Let's explore this claim in a bit more detail.

If the frequency of the CMB photons, $\nu$, were given, then we can calculate the number of times our "clock" would have "ticked" since the beginning. Our new definition of time could then be described in terms of the old one:

$$t_{CMB}\equiv N_{tick} = \int_0^t\nu d\tau$$

where the proper time, $\tau$, just becomes a parameter for the cosmological model that is connected to the new definition of time by the frequency of a hypothetical CMB photon. If the frequency were constant, this new definition of time would be measuring the same thing as the old one (that is, it would just be proportional to it), but in standard cosmology, the frequency redshifts:

$$\nu = \nu_0 (1+z) = \nu_0\frac{a_0}{a}$$

Here, a is the scale factor and the variables with "0" subscripts are just their current values. Plugging this into the earlier equation, we get:

$$t_{CMB}\propto \int_0^t\frac{d\tau}{a}$$

This is, not surprisingly, just the definition of conformal time commonly used in cosmology. However, the conformal time is not generically divergent in standard cosmological models. For example, take the flat, matter-dominated universe:

$$\int_0^t\frac{d\tau}{\tau^{2/3}}\propto t^{1/3}$$

In fact, the conformal age of the universe won't diverge unless the scale factor is decreasing linearly with time (or faster) as we approach the big bang in reverse. Since we don't know much of anything about the universe pre-inflation, the age of the universe in these coordinates would seem to be highly uncertain. I can't speak for any of the alternative gravity models, but this statement:

would not be true in general.

Last edited: Oct 31, 2005
18. Oct 31, 2005

### pervect

Staff Emeritus
Diverging cosmological time is associated with the broad class of "coasting" models where a(t) $\propto$ t however, as the intergal becomes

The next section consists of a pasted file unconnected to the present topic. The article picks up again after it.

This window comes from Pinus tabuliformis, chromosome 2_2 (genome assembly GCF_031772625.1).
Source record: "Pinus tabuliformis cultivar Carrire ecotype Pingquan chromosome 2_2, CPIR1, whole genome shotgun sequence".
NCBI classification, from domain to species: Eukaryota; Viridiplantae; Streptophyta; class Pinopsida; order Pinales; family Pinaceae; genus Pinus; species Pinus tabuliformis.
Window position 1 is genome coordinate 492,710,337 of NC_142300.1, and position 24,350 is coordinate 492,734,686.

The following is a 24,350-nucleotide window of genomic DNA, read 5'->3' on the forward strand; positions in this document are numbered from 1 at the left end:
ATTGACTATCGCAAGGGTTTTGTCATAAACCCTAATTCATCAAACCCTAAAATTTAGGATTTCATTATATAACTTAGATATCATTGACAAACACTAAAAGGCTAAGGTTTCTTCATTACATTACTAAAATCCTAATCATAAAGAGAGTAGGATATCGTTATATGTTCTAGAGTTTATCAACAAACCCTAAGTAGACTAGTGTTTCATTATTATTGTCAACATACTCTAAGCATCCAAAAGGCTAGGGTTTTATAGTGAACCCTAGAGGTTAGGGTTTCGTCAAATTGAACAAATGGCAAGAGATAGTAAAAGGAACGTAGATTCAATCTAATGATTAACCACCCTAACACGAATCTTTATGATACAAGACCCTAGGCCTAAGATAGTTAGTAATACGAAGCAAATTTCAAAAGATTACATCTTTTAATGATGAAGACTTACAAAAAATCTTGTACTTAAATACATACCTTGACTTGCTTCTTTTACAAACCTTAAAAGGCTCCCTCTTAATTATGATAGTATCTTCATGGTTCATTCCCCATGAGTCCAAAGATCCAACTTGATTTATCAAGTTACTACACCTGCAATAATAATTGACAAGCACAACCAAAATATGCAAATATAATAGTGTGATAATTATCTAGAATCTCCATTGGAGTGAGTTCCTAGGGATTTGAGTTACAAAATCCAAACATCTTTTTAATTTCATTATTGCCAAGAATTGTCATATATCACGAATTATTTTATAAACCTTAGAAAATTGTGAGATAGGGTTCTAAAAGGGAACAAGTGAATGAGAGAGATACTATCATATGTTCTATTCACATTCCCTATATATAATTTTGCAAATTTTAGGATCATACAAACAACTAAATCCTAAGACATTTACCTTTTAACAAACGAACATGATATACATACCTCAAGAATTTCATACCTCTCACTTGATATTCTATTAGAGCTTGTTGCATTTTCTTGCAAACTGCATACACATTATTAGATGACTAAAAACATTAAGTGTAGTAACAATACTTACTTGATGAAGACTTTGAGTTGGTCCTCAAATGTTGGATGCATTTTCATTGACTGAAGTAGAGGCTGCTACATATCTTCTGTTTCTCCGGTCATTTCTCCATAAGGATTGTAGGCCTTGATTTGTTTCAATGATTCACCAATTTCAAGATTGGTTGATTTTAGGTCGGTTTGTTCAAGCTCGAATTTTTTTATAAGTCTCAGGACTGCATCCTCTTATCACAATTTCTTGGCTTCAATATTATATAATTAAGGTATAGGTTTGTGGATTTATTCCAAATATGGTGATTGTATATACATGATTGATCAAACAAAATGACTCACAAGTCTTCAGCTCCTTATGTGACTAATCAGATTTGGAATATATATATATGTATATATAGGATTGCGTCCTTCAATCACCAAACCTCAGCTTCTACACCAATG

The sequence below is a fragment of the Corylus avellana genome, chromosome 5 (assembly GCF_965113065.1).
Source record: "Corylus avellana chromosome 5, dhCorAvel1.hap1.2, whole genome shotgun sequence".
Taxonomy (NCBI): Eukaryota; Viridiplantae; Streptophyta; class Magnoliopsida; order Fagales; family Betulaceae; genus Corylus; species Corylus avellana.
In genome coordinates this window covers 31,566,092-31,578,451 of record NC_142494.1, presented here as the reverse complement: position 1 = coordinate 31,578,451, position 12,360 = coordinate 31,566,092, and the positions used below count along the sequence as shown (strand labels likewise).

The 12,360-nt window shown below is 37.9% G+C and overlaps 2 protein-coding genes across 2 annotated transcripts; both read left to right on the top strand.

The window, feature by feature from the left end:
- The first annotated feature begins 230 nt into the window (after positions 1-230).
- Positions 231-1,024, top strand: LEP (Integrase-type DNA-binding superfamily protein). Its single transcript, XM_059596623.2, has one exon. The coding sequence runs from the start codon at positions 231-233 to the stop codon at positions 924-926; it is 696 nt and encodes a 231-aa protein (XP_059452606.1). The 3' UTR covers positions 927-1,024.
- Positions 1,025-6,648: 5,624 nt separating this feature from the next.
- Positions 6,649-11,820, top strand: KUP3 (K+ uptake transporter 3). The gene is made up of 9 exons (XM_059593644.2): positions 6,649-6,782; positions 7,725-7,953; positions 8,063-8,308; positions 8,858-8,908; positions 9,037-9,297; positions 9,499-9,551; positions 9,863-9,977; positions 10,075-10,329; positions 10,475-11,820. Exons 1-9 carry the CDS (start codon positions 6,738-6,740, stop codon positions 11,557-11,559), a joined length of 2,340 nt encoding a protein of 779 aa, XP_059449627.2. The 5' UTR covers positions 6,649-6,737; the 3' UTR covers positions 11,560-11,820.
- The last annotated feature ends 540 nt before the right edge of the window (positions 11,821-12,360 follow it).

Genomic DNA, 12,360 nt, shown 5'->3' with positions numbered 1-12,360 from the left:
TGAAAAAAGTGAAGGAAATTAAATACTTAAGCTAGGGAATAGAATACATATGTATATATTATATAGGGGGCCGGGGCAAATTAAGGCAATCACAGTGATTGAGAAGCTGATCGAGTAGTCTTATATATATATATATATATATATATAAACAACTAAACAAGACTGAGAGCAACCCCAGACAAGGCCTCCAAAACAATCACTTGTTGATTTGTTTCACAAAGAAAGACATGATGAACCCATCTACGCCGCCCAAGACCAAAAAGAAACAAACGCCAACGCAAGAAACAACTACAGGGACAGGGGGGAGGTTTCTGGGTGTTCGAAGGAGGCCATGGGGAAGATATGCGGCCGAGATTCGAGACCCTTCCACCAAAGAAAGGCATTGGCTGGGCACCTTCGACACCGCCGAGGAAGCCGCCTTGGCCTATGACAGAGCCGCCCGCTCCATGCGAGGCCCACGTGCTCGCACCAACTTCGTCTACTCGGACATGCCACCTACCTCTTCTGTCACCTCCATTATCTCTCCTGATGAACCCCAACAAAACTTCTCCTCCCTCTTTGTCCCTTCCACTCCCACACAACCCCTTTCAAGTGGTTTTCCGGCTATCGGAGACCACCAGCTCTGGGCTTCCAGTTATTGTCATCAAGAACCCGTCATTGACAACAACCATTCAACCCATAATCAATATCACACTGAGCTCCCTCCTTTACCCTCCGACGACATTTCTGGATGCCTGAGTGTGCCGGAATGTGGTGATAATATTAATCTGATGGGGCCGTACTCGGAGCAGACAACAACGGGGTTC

$$\int_0^t \frac{d\tau}{\tau} \propto ln(\tau)}$$

which diverges.

These models are not currently standard, but they have an appealing simplicity and from what I've read, fit observational data very well with fewer "free" parameters than the current standard model with a cosmological constant. Unfortunately they do appear to require revising Einstein's field equations. Which is where Garth's SCC theory enters.

Last edited: Oct 31, 2005
19. Oct 31, 2005

### SpaceTiger

Staff Emeritus
Yes, a model like that would have the scale factor decreasing linearly as one approached the Big Bang. I was just making it clear that his statement about the "CMB" time frame was not generically true for the cosmological models being considered.

20. Oct 31, 2005

### Orion1

My understanding is that the absolute 'Universal Clock' on the universe is the 'Hubble Time' which is derived from the 'Hubble Constant':

$$T_u = \frac{1}{H_{\circ}}$$

Therefore, a Universe that that is 'infinitely old' would also be 'infinitely vast' and also 'infinitesimaly cold' (near absolute zero), a Cryoverse.

The 'Hubble Constant' in an infinitely old Cryoverse would be nearly infinitesimal and therefore would not be observable.

An infinitely old 'Cryoverse' would be a vast cold expanse that is not observable, not even to itself.

Last edited: Nov 1, 2005